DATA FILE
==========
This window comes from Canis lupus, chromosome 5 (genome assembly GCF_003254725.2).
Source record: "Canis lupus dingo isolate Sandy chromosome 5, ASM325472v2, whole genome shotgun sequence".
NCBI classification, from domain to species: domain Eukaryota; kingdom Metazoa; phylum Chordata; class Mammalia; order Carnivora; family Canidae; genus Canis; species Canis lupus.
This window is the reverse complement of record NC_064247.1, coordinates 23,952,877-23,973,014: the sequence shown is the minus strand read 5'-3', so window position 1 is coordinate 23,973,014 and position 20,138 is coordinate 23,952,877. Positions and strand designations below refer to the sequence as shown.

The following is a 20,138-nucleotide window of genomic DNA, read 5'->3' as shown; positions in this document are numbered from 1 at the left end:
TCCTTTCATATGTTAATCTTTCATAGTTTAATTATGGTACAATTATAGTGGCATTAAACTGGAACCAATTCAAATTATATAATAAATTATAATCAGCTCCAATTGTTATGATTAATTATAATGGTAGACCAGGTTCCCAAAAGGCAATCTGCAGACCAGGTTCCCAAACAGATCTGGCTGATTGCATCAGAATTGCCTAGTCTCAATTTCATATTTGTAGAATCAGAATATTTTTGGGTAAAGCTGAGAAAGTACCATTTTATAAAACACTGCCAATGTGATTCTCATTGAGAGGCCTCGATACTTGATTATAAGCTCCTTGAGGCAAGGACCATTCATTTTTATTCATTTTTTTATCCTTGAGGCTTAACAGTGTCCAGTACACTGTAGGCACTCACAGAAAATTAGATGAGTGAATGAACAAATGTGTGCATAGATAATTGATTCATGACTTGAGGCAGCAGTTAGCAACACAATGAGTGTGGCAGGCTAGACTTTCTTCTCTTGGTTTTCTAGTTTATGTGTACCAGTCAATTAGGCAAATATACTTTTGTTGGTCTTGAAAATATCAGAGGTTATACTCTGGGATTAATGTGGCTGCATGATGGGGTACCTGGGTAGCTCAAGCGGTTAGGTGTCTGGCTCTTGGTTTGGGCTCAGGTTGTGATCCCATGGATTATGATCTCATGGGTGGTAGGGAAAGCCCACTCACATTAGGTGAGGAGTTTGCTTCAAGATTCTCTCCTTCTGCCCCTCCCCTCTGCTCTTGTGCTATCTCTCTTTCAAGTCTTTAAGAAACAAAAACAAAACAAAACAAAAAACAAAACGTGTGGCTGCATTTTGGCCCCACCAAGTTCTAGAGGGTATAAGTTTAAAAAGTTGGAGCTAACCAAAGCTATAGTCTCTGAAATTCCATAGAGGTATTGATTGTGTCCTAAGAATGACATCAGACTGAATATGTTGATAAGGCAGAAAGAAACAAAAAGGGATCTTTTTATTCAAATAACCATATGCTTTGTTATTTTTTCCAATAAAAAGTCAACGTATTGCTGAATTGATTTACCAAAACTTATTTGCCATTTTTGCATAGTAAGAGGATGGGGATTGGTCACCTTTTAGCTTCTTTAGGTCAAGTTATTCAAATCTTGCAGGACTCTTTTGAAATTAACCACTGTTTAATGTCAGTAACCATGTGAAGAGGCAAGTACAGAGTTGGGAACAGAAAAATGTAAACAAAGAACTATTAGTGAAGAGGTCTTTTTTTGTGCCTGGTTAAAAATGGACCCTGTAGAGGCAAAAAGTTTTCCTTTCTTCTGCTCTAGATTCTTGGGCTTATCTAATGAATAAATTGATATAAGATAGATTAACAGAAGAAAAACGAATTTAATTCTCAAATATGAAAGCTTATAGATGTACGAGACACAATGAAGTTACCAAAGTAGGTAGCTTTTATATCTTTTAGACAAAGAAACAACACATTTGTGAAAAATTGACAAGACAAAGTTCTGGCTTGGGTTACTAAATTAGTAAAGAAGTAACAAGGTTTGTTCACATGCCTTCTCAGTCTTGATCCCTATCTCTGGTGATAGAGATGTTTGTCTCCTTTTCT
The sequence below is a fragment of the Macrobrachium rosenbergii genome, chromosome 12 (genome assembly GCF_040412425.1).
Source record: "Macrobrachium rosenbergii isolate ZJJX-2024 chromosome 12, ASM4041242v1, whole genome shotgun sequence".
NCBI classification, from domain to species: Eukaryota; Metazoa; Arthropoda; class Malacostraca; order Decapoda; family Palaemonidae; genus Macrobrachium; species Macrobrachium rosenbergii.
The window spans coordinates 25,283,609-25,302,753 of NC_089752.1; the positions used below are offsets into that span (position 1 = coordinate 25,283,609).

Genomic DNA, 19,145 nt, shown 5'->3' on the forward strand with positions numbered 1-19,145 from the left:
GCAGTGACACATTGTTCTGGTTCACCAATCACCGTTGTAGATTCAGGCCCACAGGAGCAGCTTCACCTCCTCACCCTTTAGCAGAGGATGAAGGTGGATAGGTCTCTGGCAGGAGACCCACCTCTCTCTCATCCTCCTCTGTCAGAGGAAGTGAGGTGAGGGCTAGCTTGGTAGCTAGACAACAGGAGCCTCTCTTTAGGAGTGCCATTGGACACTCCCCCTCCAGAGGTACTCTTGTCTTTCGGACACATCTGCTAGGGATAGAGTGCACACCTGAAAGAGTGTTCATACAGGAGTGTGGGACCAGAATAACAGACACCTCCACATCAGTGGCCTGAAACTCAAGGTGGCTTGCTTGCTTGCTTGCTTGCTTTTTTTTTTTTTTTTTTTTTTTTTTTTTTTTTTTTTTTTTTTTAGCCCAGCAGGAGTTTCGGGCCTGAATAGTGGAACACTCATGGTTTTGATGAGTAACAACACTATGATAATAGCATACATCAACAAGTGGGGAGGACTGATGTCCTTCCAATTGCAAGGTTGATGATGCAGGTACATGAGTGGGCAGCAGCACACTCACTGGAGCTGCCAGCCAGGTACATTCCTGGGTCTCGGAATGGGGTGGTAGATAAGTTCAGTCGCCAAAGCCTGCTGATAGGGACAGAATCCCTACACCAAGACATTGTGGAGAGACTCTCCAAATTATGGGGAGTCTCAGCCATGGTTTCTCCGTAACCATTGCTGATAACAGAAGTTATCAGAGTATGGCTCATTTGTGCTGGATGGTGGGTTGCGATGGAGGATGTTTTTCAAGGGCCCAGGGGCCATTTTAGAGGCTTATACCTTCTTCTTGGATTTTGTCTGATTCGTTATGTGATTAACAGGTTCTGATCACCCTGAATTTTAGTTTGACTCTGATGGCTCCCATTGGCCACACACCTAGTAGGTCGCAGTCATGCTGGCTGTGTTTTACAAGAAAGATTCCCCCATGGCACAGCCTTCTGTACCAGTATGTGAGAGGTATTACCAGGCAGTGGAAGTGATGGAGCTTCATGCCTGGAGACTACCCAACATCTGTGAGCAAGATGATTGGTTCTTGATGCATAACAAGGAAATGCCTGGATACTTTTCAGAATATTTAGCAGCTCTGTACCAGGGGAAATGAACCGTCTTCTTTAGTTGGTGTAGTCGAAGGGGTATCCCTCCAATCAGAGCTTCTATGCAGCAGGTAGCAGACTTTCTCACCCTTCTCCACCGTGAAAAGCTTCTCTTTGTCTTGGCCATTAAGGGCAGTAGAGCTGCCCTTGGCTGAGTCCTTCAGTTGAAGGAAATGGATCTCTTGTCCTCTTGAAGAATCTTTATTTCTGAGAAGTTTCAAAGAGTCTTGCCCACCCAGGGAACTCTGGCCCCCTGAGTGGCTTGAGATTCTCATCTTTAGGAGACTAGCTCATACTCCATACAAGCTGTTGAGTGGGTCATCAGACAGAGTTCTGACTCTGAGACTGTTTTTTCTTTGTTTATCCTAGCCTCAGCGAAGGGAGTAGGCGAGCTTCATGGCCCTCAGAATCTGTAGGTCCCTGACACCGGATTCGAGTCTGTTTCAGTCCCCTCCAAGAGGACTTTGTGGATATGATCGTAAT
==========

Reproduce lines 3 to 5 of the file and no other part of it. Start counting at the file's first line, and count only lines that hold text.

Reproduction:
NCBI classification, from domain to species: domain Eukaryota; kingdom Metazoa; phylum Chordata; class Mammalia; order Carnivora; family Canidae; genus Canis; species Canis lupus.
This window is the reverse complement of record NC_064247.1, coordinates 23,952,877-23,973,014: the sequence shown is the minus strand read 5'-3', so window position 1 is coordinate 23,973,014 and position 20,138 is coordinate 23,952,877. Positions and strand designations below refer to the sequence as shown.

The following is a 20,138-nucleotide window of genomic DNA, read 5'->3' as shown; positions in this document are numbered from 1 at the left end: